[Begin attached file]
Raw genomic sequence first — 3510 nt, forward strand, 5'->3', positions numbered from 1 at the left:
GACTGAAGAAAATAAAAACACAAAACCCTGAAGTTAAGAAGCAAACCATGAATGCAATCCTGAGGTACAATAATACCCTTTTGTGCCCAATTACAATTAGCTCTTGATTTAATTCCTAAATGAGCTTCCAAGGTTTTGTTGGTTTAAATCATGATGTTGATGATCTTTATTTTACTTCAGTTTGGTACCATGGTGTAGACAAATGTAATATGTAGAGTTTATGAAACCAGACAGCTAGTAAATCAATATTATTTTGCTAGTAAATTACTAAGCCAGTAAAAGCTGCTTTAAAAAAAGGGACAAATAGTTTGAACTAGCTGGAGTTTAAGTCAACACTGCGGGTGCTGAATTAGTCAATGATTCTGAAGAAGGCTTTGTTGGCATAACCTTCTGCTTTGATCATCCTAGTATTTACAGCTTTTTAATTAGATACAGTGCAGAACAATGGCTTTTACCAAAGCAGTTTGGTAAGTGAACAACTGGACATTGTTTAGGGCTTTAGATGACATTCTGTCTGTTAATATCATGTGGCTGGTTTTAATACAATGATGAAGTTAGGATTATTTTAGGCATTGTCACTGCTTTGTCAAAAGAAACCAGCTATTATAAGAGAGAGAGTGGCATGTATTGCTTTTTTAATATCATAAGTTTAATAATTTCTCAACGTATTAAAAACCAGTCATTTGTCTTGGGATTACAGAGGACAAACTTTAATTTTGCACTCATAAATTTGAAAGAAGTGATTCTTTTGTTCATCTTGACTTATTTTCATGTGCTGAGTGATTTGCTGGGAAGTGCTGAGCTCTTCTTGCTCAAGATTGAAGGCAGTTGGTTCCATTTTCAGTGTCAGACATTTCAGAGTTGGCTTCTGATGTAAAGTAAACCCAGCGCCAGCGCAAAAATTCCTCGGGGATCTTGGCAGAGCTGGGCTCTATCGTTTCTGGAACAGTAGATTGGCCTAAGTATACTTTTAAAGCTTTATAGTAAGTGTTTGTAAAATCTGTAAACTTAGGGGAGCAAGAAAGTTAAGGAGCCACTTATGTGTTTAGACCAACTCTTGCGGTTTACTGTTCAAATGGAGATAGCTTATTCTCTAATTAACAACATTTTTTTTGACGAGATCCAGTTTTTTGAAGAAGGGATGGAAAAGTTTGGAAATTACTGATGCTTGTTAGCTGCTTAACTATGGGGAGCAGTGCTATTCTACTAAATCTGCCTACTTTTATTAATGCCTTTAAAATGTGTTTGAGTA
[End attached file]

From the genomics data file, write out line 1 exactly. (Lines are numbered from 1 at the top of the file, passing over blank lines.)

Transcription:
Raw genomic sequence first — 3510 nt, forward strand, 5'->3', positions numbered from 1 at the left: